Database availability - An Oracle Corporation study

There was a time when an average DBA with junior level skills could administer the average database. However, maintaining high availability is no small task in a client/server environment. In fact, providing around the clock, (24 hours a day, 7 days a week), availability requires your database to be virtually available without a margin for downtime. What is the cost for downtime? A recent survey shows that, businesses, on average, incur $1,300.00 of mean revenue loss per outage minute. This survey was performed on 450 companies in manufacturing, securities, health insurance, transportation, banking, retail, and telecommunications industries. Taking this study into account, a business that maintains 99% availability in a 24x7 environment (1% downtime), incurs approximately 5,000 minutes of downtime per year. This small amount of downtime equates to over $6 million dollars of lost revenues per year.
What causes downtime? Many operational issues come contribute to this problem. The most notable contributor is hardware failure. Second is operational outages. Operational outages are caused by human intervention frequently attributed to poor DBA skills, user errors, inappropriate database setup, or inadequate backup procedures. Can operational outages be completely eradicated from your list of downtime culprits? No, but operational outages as a surce of downtime can provide the greatest opportunity for downtime cost reduction.

According to Oracle Corporation studies of client downtime, 34% of downtime can be attributed to operational outages, or outages that you can control. Another 36% of downtime is caused by design-related issues. Over half of the design-related issues are due to a lack of adequate documentation. Approximately 5% of downtime is caused by configuration issues and problems associated with the setup and installation of the database. All of these outages are issues that you can control and many times are attributed to poor DBA skills.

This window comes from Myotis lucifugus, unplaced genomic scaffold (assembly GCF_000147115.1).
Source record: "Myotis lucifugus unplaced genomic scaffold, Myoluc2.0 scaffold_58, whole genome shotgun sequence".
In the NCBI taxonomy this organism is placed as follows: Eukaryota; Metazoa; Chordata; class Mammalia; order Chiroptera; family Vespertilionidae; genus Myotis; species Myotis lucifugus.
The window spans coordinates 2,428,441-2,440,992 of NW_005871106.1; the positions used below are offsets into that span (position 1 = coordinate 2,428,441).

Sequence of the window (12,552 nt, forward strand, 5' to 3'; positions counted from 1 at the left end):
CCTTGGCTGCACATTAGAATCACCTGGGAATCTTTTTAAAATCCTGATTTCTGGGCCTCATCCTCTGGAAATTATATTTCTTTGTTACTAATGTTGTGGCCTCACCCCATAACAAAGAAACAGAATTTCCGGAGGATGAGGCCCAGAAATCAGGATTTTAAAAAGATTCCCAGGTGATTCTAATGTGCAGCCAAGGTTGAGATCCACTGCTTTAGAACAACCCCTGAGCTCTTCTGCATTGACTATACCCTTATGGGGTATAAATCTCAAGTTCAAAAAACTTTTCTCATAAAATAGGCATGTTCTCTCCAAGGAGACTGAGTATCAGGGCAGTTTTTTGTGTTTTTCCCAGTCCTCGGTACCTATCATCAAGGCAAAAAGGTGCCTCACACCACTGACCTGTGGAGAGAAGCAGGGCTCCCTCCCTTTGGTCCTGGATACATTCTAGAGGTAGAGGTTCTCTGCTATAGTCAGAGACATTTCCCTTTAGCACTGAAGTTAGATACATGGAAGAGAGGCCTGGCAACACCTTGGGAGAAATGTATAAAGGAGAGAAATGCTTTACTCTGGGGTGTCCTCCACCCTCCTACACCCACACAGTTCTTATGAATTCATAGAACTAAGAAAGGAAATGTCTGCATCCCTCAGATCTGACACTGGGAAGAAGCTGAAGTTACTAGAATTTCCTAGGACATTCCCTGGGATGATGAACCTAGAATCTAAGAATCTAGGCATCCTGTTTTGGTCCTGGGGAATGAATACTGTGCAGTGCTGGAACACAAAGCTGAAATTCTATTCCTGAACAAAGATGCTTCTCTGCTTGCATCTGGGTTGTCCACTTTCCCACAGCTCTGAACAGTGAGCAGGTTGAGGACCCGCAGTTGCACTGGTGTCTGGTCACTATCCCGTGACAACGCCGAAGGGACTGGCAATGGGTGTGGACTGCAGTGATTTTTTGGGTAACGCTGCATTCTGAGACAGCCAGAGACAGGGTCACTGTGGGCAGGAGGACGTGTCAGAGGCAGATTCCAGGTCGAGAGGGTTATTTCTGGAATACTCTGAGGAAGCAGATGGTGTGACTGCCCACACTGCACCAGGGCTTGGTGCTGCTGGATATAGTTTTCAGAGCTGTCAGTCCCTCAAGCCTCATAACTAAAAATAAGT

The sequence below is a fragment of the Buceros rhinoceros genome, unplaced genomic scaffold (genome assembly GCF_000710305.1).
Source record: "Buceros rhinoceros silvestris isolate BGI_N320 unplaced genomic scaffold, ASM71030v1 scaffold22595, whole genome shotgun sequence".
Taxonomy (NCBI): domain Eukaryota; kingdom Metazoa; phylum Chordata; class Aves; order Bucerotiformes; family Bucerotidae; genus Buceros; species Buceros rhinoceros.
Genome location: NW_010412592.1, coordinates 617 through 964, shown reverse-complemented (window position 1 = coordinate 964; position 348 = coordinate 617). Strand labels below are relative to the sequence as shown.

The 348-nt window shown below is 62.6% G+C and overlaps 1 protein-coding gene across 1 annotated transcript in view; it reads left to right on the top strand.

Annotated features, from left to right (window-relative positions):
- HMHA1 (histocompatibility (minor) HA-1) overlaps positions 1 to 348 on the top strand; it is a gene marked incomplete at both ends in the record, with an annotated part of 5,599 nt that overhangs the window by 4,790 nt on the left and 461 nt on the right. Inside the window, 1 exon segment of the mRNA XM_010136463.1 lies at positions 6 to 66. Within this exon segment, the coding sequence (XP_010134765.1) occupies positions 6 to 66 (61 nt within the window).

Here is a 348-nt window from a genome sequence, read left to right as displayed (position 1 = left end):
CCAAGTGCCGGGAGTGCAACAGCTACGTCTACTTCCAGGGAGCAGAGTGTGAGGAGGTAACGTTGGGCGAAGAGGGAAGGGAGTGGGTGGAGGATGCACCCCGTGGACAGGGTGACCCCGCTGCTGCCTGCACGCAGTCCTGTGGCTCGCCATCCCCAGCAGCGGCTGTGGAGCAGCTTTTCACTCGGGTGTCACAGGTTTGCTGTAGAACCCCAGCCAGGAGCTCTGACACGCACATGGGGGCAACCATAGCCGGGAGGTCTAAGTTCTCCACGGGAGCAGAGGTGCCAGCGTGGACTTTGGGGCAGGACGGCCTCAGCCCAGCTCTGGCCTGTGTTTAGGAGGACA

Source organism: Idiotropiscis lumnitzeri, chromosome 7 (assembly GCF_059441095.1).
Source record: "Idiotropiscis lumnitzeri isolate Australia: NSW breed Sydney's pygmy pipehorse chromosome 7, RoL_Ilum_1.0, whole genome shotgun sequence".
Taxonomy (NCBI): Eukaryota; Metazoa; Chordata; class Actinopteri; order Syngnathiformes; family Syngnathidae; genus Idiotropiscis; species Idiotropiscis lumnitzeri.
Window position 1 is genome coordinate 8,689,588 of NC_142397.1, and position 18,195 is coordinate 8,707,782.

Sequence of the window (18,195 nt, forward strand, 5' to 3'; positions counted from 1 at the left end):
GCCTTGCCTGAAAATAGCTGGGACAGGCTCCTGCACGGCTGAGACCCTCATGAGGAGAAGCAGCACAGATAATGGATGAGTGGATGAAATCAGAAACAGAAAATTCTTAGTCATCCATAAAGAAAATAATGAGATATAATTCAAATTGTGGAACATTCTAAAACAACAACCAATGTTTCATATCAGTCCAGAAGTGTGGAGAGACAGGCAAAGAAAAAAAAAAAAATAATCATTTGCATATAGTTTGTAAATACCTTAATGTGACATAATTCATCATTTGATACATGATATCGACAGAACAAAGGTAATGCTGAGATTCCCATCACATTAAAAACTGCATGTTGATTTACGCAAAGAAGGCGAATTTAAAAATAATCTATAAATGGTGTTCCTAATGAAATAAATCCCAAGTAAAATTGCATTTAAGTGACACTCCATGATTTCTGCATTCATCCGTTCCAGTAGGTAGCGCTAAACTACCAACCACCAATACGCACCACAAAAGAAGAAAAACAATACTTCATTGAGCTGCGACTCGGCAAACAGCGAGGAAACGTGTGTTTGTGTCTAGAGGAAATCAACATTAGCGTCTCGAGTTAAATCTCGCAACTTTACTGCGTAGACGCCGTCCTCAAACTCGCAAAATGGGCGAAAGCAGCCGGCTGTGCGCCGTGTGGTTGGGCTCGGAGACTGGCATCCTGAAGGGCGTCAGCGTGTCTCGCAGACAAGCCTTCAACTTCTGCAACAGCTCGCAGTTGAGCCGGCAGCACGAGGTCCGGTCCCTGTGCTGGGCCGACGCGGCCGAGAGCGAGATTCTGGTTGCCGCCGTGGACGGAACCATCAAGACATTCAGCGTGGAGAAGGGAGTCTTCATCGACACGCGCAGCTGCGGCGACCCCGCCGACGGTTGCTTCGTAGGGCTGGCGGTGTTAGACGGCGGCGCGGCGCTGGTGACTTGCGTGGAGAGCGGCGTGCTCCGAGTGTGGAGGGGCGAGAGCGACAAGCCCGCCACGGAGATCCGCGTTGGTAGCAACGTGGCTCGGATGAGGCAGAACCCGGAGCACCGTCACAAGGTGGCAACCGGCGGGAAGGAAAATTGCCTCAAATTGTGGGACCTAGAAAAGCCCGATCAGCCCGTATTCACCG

This study would indicate that the lion's share of outages could be prevented. The average corporate out-of-pocket cost for downtime could be reduced by over $4.5 million per year. When adequate preventative measures are applied through the use of appropriate database monitoring procedures, a huge savings can be achieved. Proper expert advice on database configuration, and backup and recovery strategies is equally important in reducing this number to the smallest amount possible.
Finally, the survey showed that the average Mean Time Between Failures (MTBF) was 102 days, and the average Mean Time to Recover (MTTR) was calculated to be 17 hours and 53 minutes. These statistics could be the reality of your users and the company as a whole. Can you afford to have these unexpected outages?

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